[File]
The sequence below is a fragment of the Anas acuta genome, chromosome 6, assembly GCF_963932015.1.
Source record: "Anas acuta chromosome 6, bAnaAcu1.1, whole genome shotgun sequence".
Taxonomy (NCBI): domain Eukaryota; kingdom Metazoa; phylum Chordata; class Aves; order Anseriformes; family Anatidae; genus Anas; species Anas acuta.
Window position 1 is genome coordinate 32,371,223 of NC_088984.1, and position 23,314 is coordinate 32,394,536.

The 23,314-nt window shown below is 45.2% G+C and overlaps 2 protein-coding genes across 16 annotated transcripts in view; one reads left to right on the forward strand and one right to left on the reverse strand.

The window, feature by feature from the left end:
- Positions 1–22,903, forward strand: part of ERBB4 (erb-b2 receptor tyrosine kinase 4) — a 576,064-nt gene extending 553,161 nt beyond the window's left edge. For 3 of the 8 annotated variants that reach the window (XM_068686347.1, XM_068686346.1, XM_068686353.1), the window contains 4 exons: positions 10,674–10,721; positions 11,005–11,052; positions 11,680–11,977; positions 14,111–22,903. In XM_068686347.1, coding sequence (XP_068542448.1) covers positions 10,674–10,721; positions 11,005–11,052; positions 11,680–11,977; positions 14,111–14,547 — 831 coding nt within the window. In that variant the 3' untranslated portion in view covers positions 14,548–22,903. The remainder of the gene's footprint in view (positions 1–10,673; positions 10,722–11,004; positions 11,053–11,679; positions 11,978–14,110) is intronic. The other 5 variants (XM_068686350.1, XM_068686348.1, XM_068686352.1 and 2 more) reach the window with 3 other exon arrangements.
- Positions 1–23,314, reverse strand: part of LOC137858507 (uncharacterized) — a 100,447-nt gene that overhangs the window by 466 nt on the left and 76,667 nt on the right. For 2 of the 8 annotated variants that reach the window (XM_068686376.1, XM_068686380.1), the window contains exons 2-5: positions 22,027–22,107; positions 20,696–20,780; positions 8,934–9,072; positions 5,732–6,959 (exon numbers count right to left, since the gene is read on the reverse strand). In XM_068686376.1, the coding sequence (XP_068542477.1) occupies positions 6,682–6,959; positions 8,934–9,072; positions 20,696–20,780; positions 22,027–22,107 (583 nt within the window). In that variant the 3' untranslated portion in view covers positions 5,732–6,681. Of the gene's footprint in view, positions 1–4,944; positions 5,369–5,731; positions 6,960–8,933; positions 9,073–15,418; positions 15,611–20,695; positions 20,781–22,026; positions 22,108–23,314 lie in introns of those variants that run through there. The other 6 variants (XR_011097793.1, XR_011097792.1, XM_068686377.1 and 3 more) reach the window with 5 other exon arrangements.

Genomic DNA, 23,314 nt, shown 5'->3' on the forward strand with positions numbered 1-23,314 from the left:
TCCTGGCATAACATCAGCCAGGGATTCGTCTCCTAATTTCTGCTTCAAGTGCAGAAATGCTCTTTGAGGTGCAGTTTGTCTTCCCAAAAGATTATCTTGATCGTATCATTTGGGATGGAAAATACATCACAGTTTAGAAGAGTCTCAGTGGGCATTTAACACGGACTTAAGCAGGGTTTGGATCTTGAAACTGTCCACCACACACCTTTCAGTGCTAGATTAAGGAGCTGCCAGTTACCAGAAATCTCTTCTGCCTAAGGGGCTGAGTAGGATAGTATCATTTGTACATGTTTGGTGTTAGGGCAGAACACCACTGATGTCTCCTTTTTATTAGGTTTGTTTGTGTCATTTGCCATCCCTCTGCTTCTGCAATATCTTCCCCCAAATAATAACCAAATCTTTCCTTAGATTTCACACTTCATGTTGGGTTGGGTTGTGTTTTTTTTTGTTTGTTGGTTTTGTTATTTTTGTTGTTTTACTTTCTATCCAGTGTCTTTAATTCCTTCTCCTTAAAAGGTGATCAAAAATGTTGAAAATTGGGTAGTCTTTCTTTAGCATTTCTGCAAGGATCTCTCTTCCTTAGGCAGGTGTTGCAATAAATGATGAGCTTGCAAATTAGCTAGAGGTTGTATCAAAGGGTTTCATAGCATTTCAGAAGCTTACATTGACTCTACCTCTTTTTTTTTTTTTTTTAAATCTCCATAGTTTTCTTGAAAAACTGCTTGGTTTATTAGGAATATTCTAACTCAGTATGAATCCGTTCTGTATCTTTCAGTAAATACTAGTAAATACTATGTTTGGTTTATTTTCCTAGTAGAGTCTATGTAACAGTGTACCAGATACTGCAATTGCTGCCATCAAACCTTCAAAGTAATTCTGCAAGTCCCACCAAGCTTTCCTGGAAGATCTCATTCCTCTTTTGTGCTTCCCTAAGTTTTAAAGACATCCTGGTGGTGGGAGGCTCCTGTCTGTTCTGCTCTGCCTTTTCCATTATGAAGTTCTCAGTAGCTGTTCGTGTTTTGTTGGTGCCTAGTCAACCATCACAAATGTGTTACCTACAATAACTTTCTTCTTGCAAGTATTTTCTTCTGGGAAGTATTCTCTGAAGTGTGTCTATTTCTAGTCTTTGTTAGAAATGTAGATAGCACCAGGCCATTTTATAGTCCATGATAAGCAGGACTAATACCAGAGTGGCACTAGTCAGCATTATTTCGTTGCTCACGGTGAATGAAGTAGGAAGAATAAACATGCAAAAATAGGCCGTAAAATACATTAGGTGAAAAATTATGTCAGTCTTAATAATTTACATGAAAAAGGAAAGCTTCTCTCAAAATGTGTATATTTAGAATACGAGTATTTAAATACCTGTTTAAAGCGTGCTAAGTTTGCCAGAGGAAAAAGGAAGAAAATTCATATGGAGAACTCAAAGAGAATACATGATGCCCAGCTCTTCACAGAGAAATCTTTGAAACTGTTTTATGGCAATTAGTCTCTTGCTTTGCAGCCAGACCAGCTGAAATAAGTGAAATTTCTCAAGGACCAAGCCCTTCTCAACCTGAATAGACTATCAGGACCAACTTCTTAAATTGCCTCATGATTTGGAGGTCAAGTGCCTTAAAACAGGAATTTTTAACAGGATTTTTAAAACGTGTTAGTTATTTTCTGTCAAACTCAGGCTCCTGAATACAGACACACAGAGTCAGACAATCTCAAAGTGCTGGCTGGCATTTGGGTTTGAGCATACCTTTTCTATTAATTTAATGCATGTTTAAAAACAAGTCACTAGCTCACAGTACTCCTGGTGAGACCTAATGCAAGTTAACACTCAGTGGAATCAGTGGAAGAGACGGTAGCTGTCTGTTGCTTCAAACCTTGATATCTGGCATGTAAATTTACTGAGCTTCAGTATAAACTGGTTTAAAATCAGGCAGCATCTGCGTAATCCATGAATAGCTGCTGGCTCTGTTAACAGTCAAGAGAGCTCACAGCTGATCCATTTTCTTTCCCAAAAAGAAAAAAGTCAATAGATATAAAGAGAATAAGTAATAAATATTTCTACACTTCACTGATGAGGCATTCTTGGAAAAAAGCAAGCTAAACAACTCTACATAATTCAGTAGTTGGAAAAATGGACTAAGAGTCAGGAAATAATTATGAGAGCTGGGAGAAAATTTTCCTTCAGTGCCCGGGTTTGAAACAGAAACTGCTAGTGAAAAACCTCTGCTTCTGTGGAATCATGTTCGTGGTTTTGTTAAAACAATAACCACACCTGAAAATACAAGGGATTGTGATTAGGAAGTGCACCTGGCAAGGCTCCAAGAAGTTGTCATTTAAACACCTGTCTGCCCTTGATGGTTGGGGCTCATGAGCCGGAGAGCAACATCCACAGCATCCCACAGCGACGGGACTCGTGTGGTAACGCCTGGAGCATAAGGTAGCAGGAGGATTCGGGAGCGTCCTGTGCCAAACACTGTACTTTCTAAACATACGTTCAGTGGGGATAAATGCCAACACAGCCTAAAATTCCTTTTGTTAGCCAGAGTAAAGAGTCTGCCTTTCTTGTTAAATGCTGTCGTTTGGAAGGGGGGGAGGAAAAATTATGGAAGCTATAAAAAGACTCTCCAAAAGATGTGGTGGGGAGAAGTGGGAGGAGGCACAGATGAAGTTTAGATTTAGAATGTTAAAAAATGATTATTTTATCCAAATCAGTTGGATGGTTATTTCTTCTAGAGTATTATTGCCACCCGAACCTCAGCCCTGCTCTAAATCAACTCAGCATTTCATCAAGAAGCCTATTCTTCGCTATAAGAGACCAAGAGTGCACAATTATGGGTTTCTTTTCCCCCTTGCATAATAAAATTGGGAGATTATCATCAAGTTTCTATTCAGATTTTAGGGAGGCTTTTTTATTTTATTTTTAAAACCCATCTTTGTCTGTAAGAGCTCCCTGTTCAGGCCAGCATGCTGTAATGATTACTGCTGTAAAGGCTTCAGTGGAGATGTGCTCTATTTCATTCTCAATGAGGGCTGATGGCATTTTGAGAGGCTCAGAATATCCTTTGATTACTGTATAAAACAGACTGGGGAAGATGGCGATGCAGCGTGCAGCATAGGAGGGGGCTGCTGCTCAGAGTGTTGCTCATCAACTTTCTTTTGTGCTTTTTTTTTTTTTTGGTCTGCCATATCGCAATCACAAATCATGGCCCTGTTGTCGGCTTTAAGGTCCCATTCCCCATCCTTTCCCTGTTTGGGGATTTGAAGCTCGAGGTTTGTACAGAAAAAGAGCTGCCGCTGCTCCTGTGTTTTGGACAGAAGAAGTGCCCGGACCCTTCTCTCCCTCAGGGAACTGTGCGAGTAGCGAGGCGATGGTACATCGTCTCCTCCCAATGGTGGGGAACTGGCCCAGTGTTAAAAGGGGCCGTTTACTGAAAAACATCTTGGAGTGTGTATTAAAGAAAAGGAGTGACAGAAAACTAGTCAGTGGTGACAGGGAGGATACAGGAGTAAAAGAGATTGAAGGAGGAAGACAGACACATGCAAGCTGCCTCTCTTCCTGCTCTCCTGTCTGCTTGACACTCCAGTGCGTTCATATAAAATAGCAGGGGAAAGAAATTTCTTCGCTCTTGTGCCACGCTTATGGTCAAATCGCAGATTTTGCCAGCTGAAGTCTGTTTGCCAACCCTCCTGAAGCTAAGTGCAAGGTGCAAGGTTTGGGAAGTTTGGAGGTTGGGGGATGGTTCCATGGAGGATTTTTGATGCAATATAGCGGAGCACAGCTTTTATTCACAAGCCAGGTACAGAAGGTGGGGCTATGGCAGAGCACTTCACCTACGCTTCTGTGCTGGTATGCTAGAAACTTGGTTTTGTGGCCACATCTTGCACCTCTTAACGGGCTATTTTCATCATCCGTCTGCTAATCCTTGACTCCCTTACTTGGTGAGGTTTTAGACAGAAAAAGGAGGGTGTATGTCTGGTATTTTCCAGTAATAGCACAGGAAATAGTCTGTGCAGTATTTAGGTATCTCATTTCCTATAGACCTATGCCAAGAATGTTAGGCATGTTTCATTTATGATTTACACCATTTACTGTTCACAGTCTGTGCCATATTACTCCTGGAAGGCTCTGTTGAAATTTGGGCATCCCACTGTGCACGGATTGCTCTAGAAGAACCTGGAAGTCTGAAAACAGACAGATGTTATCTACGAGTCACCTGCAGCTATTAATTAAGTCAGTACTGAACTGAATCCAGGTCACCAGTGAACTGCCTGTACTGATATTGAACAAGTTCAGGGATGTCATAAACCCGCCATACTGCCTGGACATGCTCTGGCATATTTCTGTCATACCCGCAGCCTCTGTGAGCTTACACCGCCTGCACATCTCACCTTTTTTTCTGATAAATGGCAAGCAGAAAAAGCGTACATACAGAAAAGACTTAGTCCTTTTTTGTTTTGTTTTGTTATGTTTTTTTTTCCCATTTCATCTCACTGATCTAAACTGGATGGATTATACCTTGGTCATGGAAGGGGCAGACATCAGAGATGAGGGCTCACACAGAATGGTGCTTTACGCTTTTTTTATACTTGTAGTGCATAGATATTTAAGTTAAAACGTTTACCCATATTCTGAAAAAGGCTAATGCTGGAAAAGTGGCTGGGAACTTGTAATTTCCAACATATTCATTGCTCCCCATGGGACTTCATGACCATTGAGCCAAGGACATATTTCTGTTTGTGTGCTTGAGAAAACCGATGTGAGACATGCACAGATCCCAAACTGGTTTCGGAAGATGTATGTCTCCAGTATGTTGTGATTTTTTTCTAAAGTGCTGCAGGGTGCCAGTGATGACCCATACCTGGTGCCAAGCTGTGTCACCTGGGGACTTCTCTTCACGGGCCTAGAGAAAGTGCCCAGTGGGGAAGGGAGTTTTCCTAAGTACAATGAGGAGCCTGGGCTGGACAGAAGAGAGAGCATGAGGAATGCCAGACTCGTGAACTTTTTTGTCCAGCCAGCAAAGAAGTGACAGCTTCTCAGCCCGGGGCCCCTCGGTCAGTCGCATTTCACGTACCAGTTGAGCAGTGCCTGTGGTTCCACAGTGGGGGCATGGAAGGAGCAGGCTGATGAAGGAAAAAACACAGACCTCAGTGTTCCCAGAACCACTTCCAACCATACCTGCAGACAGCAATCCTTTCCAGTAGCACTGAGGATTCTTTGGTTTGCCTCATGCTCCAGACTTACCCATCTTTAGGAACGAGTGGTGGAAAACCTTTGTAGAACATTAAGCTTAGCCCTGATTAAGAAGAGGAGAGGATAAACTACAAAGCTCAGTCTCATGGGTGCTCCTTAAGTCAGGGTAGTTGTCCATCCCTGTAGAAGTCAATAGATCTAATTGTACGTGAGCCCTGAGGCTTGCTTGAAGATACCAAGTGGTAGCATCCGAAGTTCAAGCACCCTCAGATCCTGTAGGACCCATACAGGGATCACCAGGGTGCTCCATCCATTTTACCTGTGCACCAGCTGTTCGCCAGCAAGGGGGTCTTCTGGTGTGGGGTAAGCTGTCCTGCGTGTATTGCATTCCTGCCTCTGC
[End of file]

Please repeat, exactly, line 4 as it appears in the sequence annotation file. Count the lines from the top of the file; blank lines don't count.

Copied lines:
Window position 1 is genome coordinate 32,371,223 of NC_088984.1, and position 23,314 is coordinate 32,394,536.